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Review: Supergirl Rebirth #1

I don’t get it. Before Rebirth DC’s books seemed, rather ho hum, for the most part. After Rebirth it’s like most of them actually have a focused direction and are quite enjoyable. Super girl is one of them.

Since the New 52 started, Supergirl has been lost. She’s been angry, she’s been moody, in some cases she has been down right unlike able. For the majority of the new 52 she was even an irrelevant part of the Superman family, with only Superboy being less relevant than her, but that’s another story. But in the new Rebirth title, the Supergirl writers seem to now have a solid direction on where they want to go with her.

And thankfully they seem to have gotten there by following the example of the Supergirl TV Show. In a wonderful bit of cross platform synergy, the new rebirth Supergril has a secret identity and also works for the DEO, like her TV counterpart.

Before this relaunch, Kara was losing her powers mysteriously and had gone to the DEO for assistance in restoring them. At the start of this issue they are on their last ditch effort to do so. An effort involving firing her in a rocket ship, tricked out in Kryptonian tech at the sun to rejumpstart her abilities. It works and Supergirl returns just in time to fight out a phantom zone prisoner who has suddenly reappeared on Earth and save her “parents.”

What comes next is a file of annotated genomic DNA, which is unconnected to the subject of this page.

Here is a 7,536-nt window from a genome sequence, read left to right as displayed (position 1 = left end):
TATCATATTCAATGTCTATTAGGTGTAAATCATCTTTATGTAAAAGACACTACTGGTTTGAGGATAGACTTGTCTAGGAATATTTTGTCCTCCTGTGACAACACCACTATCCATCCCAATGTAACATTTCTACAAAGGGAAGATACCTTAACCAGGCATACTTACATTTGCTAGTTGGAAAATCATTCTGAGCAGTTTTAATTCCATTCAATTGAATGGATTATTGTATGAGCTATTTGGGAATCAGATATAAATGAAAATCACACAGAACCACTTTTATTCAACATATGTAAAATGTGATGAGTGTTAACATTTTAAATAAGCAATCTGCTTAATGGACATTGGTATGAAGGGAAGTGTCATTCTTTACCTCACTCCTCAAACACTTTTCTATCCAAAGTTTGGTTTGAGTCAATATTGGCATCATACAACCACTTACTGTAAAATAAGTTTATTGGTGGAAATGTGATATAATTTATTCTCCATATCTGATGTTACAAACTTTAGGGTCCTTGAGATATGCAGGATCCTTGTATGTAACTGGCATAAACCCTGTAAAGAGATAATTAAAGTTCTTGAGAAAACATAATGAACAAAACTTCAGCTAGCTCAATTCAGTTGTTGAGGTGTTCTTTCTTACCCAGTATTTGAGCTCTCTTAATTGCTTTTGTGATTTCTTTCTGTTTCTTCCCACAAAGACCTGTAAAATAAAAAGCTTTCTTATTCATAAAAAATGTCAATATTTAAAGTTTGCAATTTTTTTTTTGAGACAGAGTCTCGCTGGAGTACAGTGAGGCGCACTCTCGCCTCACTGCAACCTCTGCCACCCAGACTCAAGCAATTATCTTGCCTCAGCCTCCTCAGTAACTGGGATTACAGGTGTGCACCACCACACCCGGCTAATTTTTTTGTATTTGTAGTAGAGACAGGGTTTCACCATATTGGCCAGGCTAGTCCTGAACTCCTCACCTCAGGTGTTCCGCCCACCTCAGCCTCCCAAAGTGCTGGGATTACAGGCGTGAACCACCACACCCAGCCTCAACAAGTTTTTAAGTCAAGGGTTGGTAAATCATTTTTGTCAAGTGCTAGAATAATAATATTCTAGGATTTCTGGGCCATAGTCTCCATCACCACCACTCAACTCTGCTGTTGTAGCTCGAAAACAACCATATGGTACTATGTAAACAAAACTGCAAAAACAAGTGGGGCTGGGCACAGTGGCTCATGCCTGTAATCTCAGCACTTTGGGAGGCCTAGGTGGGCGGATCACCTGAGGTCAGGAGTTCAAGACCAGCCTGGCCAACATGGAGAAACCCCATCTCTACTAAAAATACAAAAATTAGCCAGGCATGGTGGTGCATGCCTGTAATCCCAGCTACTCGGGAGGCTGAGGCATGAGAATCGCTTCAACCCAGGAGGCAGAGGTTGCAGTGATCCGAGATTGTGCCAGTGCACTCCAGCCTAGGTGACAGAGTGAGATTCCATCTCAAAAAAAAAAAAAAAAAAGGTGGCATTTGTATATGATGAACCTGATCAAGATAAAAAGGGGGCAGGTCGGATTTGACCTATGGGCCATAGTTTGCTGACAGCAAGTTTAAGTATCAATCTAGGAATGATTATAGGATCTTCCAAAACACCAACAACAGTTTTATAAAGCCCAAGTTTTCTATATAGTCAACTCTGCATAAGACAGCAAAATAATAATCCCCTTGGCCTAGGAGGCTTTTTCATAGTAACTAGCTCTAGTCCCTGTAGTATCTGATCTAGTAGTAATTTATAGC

Yup. Parents. Taking another cue from the show, we learn during Supergirls recent depowering and work with this agency, she was assigned a couple of agents, who were a married couple, to act as surrogate parents to her. Linda and Jeremiah Danvers function as Kara’s adoptive Earth parents to help ground her and give her a sense of direction. It also helps to give her a backstory now with her new secret identity.

I like the new Supergirl book. Probably because it reminds me of the Supergirl show that I also enjoy. The angry girl of steel we’ve gotten for the last few years didn’t work for me, and I suspect, work for many others. This Supergirl has definite promise. The writing and artwork by Steve Orlando and Emanuela Luppachino feel fresh, fun and light while still having great detail and depth. And Michael Atiyeh’s colors do even more to make the book feel fresh and brand new as well too. It’s a great team thus far.

A fresh new team, a new take borrowing from some old Supergirl themes, a new supporting cast and city for Supergirl to call her own have me excited for this books prospects. Read this book.

Review By Andrew McDonald

Supergirl Rebirth #01
Writer Steve Orlando
Pencilled Emanuela Luppachino
Colorist Michael Atiyeh

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